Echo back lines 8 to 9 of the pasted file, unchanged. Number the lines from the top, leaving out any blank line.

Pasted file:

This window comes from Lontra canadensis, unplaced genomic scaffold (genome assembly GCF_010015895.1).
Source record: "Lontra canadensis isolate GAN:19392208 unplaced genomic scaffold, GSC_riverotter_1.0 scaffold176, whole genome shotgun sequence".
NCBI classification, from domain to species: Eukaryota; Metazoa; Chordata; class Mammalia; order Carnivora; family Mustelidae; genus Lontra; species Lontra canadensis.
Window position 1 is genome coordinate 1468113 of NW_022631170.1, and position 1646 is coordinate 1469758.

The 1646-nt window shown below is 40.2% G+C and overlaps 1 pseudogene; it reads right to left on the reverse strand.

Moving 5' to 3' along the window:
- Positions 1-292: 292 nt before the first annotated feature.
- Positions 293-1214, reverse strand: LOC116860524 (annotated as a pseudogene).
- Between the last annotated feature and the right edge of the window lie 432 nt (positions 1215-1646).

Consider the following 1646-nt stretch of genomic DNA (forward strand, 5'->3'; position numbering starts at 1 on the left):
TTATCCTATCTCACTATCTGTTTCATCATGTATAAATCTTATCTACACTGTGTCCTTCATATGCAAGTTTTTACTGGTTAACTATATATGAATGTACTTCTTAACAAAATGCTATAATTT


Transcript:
- Positions 293-1214, reverse strand: LOC116860524 (annotated as a pseudogene).
- Between the last annotated feature and the right edge of the window lie 432 nt (positions 1215-1646).